While no one in his or her right mind yet concedes it, let’s just assume that the tides have turned and the billable hour is a thing of the past. What becomes of all the firm procedures and evaluation and promotion and compensation systems triggered or run by billable hours?
How do you tell your associates how much you expect them to work? What do you do about all those compensation systems–some affecting associate salaries and bonuses, but certainly many determining partner takehome–that require the input of some measure of billable hours–pro bono hours, firm management hours, marketing hours, hours of originated work, hours of work serviced, etc.?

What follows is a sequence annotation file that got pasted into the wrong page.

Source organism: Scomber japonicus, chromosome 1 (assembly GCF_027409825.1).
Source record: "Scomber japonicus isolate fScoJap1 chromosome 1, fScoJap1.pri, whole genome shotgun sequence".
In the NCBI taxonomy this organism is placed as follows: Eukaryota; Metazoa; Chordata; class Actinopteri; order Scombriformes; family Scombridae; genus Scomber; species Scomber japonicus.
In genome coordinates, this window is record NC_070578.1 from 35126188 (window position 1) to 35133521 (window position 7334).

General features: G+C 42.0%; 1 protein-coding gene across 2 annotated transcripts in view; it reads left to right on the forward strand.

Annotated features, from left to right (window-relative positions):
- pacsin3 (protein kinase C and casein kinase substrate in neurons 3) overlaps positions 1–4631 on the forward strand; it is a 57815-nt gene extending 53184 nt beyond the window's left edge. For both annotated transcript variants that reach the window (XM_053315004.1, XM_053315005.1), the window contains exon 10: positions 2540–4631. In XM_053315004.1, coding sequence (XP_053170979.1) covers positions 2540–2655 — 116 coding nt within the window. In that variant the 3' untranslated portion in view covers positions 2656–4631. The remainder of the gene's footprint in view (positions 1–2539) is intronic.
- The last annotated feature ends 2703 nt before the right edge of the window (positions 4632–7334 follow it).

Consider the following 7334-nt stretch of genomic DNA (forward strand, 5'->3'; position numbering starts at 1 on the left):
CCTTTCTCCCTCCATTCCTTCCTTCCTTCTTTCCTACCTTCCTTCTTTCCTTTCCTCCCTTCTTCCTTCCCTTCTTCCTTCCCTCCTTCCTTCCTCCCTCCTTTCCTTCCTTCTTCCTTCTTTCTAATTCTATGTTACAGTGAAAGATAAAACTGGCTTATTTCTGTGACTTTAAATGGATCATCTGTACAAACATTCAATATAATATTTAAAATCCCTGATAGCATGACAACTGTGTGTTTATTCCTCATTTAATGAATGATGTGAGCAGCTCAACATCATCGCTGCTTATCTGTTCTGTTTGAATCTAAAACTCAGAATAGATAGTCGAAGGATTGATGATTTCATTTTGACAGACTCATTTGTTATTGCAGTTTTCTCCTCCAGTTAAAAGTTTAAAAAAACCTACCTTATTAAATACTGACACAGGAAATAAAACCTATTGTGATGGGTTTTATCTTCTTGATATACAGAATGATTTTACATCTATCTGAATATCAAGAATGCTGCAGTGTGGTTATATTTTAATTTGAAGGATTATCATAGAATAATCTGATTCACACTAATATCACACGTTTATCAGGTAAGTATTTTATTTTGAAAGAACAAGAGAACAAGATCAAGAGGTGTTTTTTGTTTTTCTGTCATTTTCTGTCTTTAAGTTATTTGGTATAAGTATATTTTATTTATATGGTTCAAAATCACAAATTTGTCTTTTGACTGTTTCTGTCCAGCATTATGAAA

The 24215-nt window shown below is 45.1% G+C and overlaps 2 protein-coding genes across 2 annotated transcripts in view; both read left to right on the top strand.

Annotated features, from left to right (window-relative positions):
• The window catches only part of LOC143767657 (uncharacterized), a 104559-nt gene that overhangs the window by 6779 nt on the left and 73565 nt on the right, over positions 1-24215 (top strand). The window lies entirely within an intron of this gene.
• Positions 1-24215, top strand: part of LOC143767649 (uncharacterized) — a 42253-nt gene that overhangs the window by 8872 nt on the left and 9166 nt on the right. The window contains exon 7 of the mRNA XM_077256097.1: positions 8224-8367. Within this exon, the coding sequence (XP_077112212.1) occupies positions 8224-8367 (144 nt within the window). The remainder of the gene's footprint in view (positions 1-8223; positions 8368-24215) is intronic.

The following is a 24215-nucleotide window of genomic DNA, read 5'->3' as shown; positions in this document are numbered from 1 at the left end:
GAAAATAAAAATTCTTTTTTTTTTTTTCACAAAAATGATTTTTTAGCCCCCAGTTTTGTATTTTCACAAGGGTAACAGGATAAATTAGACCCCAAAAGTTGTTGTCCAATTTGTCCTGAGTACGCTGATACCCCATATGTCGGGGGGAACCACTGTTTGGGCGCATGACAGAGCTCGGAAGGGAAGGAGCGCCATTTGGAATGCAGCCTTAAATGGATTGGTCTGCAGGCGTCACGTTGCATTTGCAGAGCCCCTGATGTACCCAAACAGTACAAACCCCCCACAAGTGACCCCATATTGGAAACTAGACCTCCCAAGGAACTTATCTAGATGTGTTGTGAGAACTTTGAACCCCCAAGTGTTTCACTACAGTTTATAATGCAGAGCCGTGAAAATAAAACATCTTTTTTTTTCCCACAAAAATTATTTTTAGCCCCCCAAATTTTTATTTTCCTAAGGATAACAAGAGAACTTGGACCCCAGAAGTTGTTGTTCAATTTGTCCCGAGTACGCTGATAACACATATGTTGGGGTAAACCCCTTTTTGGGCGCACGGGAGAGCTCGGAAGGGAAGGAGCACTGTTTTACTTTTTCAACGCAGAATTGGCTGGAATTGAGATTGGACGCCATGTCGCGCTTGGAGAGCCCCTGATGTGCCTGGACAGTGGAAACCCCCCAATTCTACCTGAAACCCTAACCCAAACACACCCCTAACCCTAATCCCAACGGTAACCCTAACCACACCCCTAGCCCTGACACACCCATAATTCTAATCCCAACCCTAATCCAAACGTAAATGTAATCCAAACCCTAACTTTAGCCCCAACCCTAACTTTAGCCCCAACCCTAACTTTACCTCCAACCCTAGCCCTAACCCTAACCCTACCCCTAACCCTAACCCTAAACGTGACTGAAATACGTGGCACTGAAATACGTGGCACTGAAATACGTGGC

As a Hildebrandt entry points out: "One thing is for certain… Bonuses based on the number of billable hours will have some unpleasant consequences in a fixed fee environment." In effect, firms will be caught paying their lawyers for the same inefficiencies that clients are complaining about. The efficient lawyers, with lower hours, will be the losers.
But changing incentives in an environment where there is no history of change can be challenging. Author Jim Collins suggests asking this question: "’What is the economic denominator that best drives our economic engine?" Every firm should be asking itself that question. Is it number of hours? Profit per matter? Profit per lawyer? Profit per dollar spent on labor?
So when that fateful time comes, what will the hour be worth? Frankly, given the jeers from the client galleries, what’s an hour worth now?